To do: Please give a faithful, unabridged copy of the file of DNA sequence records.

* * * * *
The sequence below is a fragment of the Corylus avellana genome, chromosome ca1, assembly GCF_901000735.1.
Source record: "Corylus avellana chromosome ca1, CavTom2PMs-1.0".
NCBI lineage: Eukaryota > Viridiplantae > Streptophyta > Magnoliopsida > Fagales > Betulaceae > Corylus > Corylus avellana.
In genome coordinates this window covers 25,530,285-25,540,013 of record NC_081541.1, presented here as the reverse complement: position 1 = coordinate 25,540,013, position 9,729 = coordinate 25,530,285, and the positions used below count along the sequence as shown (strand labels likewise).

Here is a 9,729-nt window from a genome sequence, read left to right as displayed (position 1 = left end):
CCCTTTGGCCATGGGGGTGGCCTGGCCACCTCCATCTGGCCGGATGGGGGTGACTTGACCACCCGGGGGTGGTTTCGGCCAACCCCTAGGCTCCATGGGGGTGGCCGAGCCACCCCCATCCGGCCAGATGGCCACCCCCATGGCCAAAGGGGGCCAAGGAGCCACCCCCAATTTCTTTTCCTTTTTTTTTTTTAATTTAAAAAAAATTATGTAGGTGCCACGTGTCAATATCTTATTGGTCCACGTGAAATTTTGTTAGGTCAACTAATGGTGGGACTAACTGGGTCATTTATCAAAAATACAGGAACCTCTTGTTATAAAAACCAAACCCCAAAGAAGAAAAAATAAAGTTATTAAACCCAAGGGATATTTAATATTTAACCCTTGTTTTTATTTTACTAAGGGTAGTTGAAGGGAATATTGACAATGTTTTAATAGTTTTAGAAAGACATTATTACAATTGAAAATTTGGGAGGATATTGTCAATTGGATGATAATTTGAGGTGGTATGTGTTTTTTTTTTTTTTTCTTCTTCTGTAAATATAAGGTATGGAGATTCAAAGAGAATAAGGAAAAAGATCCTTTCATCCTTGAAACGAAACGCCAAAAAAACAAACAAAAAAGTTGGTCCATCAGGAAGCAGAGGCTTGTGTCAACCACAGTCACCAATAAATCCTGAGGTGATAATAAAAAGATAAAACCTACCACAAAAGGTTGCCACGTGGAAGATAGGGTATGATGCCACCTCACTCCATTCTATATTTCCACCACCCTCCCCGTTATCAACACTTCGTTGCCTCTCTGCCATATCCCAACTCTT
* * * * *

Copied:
The sequence below is a fragment of the Corylus avellana genome, chromosome ca1, assembly GCF_901000735.1.
Source record: "Corylus avellana chromosome ca1, CavTom2PMs-1.0".
NCBI lineage: Eukaryota > Viridiplantae > Streptophyta > Magnoliopsida > Fagales > Betulaceae > Corylus > Corylus avellana.
In genome coordinates this window covers 25,530,285-25,540,013 of record NC_081541.1, presented here as the reverse complement: position 1 = coordinate 25,540,013, position 9,729 = coordinate 25,530,285, and the positions used below count along the sequence as shown (strand labels likewise).

Here is a 9,729-nt window from a genome sequence, read left to right as displayed (position 1 = left end):
CCCTTTGGCCATGGGGGTGGCCTGGCCACCTCCATCTGGCCGGATGGGGGTGACTTGACCACCCGGGGGTGGTTTCGGCCAACCCCTAGGCTCCATGGGGGTGGCCGAGCCACCCCCATCCGGCCAGATGGCCACCCCCATGGCCAAAGGGGGCCAAGGAGCCACCCCCAATTTCTTTTCCTTTTTTTTTTTTAATTTAAAAAAAATTATGTAGGTGCCACGTGTCAATATCTTATTGGTCCACGTGAAATTTTGTTAGGTCAACTAATGGTGGGACTAACTGGGTCATTTATCAAAAATACAGGAACCTCTTGTTATAAAAACCAAACCCCAAAGAAGAAAAAATAAAGTTATTAAACCCAAGGGATATTTAATATTTAACCCTTGTTTTTATTTTACTAAGGGTAGTTGAAGGGAATATTGACAATGTTTTAATAGTTTTAGAAAGACATTATTACAATTGAAAATTTGGGAGGATATTGTCAATTGGATGATAATTTGAGGTGGTATGTGTTTTTTTTTTTTTTTCTTCTTCTGTAAATATAAGGTATGGAGATTCAAAGAGAATAAGGAAAAAGATCCTTTCATCCTTGAAACGAAACGCCAAAAAAACAAACAAAAAAGTTGGTCCATCAGGAAGCAGAGGCTTGTGTCAACCACAGTCACCAATAAATCCTGAGGTGATAATAAAAAGATAAAACCTACCACAAAAGGTTGCCACGTGGAAGATAGGGTATGATGCCACCTCACTCCATTCTATATTTCCACCACCCTCCCCGTTATCAACACTTCGTTGCCTCTCTGCCATATCCCAACTCTT